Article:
Me: Araha Beach...
The ever-famous turtle shot.
And yeah, this is totally 6 pictures...since it's not for the linkup I can do what I want!
Just for reference, this is Daddy/the Pater Familias:
(To those of you who recognize what type of photo this is...yep. I just did that.
(Hiking Diamond Head in Hawaii, January 2011)
Eva's been into making faces for quite a while now, but just in a general "be so serious!" or "be so silly!" kind of way. Neither the PF nor I have any real skill at impressions, so we don't generally do them. All of a sudden the other day, she said she was "being Daddy". Then she did this:
(I think this is her version of his version of Blue Steel.)
Oh yes she did!
It's officially typhoon season here on the ever-naturally-disastrous Ring of Fire. Last year it opened with a bang before it was even supposed to, but this year all we've had is a false alarm a couple of weeks ago. Hopefully everyone got all stocked up at the last minute for that one (as I did), but from what I hear the line was wrapped all the way around the Commissary yesterday so...I guess they didn't. Either that or people are buying perishables to stock up for typhoons, in which case we all need more safety briefings or something.
Anyway the Pater Familias and I were reflecting on the utter media hysteria that would accompany any approach of something like a "category 4 super typhoon" to Florida or elsewhere in the States, and the worry that would cause our friends and relatives. I'm not writing this up because this storm is supposed to be anything special, but really just because it's something to talk about. It's what's going on with us right now. (As a side note, the Japanese Meteorological Agency has consistently estimated this one's strengths as lower than other sources and are, in true Japanese form, not flipping out. As I recall, when wunderground.com was calling it a category 2 or 3, JMA was not yet calling it a typhoon.)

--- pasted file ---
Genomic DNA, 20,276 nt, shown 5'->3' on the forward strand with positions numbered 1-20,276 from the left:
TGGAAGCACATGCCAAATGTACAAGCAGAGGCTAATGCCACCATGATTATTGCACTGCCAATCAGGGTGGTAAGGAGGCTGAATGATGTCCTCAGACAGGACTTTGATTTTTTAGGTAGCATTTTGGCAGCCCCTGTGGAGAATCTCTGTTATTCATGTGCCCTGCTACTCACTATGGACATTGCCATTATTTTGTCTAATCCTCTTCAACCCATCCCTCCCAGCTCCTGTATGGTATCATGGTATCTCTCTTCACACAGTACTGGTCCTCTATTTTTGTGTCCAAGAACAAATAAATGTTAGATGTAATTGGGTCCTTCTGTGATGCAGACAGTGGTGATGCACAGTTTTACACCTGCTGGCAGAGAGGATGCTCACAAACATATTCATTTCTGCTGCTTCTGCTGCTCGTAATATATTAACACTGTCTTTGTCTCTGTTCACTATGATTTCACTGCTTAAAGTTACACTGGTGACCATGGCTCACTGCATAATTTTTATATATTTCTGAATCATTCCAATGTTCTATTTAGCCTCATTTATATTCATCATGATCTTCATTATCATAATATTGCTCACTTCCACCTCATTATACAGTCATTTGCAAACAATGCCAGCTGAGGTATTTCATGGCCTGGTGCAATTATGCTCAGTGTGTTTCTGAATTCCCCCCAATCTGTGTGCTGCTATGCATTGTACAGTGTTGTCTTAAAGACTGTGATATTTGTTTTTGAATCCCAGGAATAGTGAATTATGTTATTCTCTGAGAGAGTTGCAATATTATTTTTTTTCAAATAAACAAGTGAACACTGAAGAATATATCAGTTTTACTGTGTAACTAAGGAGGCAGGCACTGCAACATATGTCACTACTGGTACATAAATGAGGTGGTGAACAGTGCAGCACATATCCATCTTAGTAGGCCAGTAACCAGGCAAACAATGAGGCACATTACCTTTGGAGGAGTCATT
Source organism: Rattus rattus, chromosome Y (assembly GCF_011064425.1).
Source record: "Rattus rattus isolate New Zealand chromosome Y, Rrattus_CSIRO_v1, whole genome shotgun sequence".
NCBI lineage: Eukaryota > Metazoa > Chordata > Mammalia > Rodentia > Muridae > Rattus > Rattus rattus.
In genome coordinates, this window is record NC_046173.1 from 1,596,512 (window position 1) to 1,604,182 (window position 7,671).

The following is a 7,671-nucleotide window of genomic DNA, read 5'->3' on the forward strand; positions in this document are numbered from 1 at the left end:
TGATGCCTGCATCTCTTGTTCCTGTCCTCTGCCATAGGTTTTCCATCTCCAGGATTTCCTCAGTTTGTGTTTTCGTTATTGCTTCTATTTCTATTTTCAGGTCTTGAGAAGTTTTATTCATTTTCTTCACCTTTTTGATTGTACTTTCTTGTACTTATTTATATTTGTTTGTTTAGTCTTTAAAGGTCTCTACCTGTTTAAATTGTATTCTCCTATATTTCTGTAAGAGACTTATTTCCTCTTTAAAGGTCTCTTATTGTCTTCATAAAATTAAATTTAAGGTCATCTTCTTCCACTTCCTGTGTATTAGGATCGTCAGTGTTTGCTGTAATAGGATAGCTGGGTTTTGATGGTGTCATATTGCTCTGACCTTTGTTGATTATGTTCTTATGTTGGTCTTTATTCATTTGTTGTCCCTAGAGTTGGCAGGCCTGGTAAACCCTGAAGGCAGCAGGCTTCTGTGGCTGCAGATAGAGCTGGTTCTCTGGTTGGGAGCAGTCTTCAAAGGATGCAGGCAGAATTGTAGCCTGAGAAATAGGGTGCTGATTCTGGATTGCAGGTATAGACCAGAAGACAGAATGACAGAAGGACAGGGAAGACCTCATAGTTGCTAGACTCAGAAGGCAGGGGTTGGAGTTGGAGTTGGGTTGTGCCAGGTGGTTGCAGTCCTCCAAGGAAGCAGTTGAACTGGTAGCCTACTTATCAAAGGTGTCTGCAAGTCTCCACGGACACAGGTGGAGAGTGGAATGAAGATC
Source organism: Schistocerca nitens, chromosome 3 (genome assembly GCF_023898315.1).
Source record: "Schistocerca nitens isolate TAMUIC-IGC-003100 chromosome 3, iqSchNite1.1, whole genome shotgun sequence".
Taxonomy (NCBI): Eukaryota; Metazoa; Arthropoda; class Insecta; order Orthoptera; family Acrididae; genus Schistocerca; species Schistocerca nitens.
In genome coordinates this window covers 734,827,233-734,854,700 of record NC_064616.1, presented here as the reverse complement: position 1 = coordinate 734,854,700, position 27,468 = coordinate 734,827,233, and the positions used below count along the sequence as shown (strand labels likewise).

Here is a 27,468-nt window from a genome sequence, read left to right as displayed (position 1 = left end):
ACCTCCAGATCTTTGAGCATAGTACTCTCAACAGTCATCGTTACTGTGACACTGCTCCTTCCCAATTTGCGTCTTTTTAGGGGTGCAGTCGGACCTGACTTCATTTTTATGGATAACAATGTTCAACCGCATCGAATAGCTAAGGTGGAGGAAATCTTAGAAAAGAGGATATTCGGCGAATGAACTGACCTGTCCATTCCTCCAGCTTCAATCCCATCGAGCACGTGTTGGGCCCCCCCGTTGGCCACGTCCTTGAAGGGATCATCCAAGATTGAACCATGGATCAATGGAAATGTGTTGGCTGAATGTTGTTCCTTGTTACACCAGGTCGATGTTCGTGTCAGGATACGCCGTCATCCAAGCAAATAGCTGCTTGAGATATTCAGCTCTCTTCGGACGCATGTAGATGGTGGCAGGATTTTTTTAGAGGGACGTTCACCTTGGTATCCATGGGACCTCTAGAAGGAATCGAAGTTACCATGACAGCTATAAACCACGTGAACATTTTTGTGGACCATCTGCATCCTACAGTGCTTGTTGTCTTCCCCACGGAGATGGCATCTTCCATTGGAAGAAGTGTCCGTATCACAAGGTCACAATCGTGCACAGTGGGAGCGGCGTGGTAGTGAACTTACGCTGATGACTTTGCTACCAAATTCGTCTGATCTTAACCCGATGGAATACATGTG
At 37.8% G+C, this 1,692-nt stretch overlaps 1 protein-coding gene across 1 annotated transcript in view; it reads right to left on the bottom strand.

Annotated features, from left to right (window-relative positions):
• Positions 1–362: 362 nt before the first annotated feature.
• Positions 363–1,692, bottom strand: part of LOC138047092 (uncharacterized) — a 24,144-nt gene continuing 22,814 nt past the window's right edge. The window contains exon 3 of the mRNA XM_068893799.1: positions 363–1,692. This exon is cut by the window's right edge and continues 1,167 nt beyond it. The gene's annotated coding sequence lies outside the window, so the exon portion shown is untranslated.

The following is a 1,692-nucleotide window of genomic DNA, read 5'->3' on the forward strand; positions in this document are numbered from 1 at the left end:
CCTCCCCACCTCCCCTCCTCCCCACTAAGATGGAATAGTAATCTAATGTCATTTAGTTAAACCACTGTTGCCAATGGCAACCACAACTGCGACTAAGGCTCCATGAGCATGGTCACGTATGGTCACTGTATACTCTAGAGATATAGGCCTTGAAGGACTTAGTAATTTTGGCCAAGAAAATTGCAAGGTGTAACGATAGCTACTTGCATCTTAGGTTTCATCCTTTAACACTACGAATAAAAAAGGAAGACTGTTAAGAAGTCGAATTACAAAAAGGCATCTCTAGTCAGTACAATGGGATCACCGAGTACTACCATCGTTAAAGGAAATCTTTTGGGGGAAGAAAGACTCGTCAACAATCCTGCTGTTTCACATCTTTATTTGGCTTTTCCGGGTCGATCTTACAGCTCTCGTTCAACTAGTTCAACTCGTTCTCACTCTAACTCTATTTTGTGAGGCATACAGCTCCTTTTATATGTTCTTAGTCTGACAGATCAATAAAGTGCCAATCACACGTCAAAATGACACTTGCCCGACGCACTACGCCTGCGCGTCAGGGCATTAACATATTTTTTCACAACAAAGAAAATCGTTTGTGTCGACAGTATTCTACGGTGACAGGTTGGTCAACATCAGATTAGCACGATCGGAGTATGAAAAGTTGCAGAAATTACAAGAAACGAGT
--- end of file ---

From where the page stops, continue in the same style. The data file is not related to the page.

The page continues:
He is jealous for me
loves like a hurricane, I am a tree
the weight of your wind and mercy
Our hotel on Tokashiki was very large and hotel-ish, and our Aka experience was the opposite. We stayed at Hanamuro Inn. As I mentioned before, the Pater Familias' Organizer Extraordinaire Friend (OEF) arranged everything, but when we started to have our own specific questions we emailed Masashi (firstname.lastname@example.org) and he answered promptly and clearly. (When we arrived he gave an eloquent speech about his English is not very good...you know how it goes! We never had a single issue with him not understanding us over the weekend.)
Usually, the Hanamuro accepts neither kids under 5 years old nor dogs, but as it was off season and our group had reserved all the rooms, he allowed it. And actually, they doted upon both Eva and the dog. They didn't charge anything for her, and our first afternoon there they laid out this white board for her (Eva) to torture us by making us try to draw animals. And the OEF was allowed to keep his dog and her kennel in the common porch area.
After we'd spent a couple of days there, I came to understand the no-young-kids thing. You really are all up in each others' grill, which is great if you are a group like we were, but if there were, say, some couples who were trying to have a quiet getaway, mixed with some couples with crazy kids, it could get awkward. There are 7 or 8 rooms with sliding glass doors that open directly onto a communal outdoor area with umbrellaed tables and two outdoor bathtubs (an idea I found slightly strange until I found myself on a drizzly, cool day sitting comfortably under an umbrella while Eva played happily in a warm bath, not missing the beach down the road one bit).
The rooms each had two single beds in them and were...quite cozy. We could just barely squeeze Eva's peapod onto the floor on one end of the beds, and piled our gypsy camp on top of itself at the other end. So pack light. Guests provide all of their own towels (although there was a hand towel in each room). One detail I liked was that there were four hooks with hangars in the room, which is really useful for beach stuff. Each room has an air conditioner which you control.